A group photo of people in formal attire at the Singaporean residence
Category: Academics, Student Experience

Title: Finding the Art in Diplomacy at the Dinner Table With DC’s Ambassadors

Step into Washington, DC’s, Kalorama neighborhood, and amidst the stately homes, a beacon of Franco-American solidarity shines. A miniature Statue of Liberty, once a Parisian landmark, now stands proudly draped in the Ukrainian flag. As you approach the residence, built in 1910 by a French-born American architect, its beauty unfolds before you. Stepping inside, the scent of French wine mingles with the murmur of conversation as you’re offered hors d’oeuvres. But the real treat awaits — a tour led by the ambassador himself, navigating a gallery of portraits featuring legendary figures like Marquis de La Fayette. This wasn’t just an average dinner party — it was a history lesson served on a silver platter by French Ambassador Laurent Bili who was about to become our guide through the intricacies of international relations, one bite and historical anecdote at a time.

In the Art of Diplomacy, we learn lessons in international affairs and diplomacy over the dinner table from ambassadors representing their countries in the U.S.

For me, it was another session of class in the Art of Diplomacy.

This unique course, co-taught by Professor Mark Vlasic and Belgian Ambassador Jean Arthur Regibeau, explores diplomacy over intimate dinners with ambassadors in Washington, DC. I aimed to gain firsthand insights into the intricacies of “backstage diplomacy,” conflict resolution, cultural understanding and the daily work and challenges faced by ambassadors in navigating international relations.

My interest in the course came from having spent many years of my adult life on military missions with major diplomatic implications overseas in countries such as Afghanistan, Indonesia, Thailand and Norway. On these deployments and missions, I have been fortunate to learn the importance of relationship-building over a meal or outside a formal meeting. Learning about different cultures and engaging in dialogue to learn about people — their experiences, what motivates them, how they think — has been a core passion of mine since before I can remember.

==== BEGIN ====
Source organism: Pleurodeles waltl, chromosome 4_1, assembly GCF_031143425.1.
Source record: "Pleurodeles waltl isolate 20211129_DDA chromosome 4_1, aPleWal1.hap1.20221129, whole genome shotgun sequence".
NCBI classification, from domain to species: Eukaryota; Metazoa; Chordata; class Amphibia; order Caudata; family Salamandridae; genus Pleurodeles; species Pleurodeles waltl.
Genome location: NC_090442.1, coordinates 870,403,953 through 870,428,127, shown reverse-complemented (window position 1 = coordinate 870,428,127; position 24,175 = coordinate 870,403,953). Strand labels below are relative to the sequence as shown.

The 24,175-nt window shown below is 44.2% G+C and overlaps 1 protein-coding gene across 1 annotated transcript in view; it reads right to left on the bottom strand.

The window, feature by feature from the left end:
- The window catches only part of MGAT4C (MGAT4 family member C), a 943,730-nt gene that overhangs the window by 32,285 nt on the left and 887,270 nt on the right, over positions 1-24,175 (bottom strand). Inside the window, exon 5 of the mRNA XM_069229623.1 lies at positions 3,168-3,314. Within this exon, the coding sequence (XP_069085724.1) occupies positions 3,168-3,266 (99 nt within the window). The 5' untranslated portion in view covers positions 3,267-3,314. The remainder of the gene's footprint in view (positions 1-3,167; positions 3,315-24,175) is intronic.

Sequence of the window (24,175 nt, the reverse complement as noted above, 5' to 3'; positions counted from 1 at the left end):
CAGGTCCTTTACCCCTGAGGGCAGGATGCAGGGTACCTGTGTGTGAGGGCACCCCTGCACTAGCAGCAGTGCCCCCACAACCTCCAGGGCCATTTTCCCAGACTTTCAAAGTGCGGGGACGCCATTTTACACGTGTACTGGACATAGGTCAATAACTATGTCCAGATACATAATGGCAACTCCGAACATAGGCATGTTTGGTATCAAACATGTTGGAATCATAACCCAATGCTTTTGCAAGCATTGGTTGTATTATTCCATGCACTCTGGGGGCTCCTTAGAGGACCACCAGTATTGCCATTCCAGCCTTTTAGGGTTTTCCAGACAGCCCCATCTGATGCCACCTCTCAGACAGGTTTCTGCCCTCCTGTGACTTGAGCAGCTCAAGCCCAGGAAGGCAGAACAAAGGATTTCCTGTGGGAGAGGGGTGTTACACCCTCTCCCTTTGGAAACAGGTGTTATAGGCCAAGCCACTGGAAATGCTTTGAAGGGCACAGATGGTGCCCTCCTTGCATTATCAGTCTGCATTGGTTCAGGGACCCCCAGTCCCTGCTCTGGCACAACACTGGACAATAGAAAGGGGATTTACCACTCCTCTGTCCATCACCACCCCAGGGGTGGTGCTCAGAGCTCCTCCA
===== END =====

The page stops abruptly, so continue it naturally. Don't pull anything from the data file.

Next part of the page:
The chance to learn from seasoned ambassadors, alongside talented professors and diverse classmates in the Art of Diplomacy course was an opportunity I couldn’t miss. In my upcoming role at the Pentagon, this class seemed like the perfect tool to enhance my understanding of U.S. relations with the nations we engage with.

Nerves and Etiquette: A Learning Curve

While these dinners seemed undeniably nerve-wracking at first, wining and dining with some of the most important diplomatic officials in the world, our professors put us at ease during our first dinner which Ambassador Regibeau, one of the professors of the course, hosted at his residence as a sort of practice run. Together, Professor Vlasic and the ambassador offered guidance on navigating conversation etiquette and striking a balance between policy-driven questions and those that delve deeper into the “how” of their work.

A man with folded hands at a formal dinner setting.

While a grasp of international relations is likely a given for this course, our education extended well beyond policy discussions. Each embassy dinner served as a masterclass in cultural etiquette. Navigating these unspoken rules was an eye-opening experience. One classmate also pointed out the fascinating French custom of keeping your hands on the table during meals — a historical tradition signifying the absence of weapons. Addressing the Ambassadors as “Your Excellency” and expressing gratitude through handwritten thank-you notes were essential aspects of demonstrating respect in each cultural context. These dinners proved that diplomacy is as much about building rapport through proper etiquette as it is about the words exchanged at the table.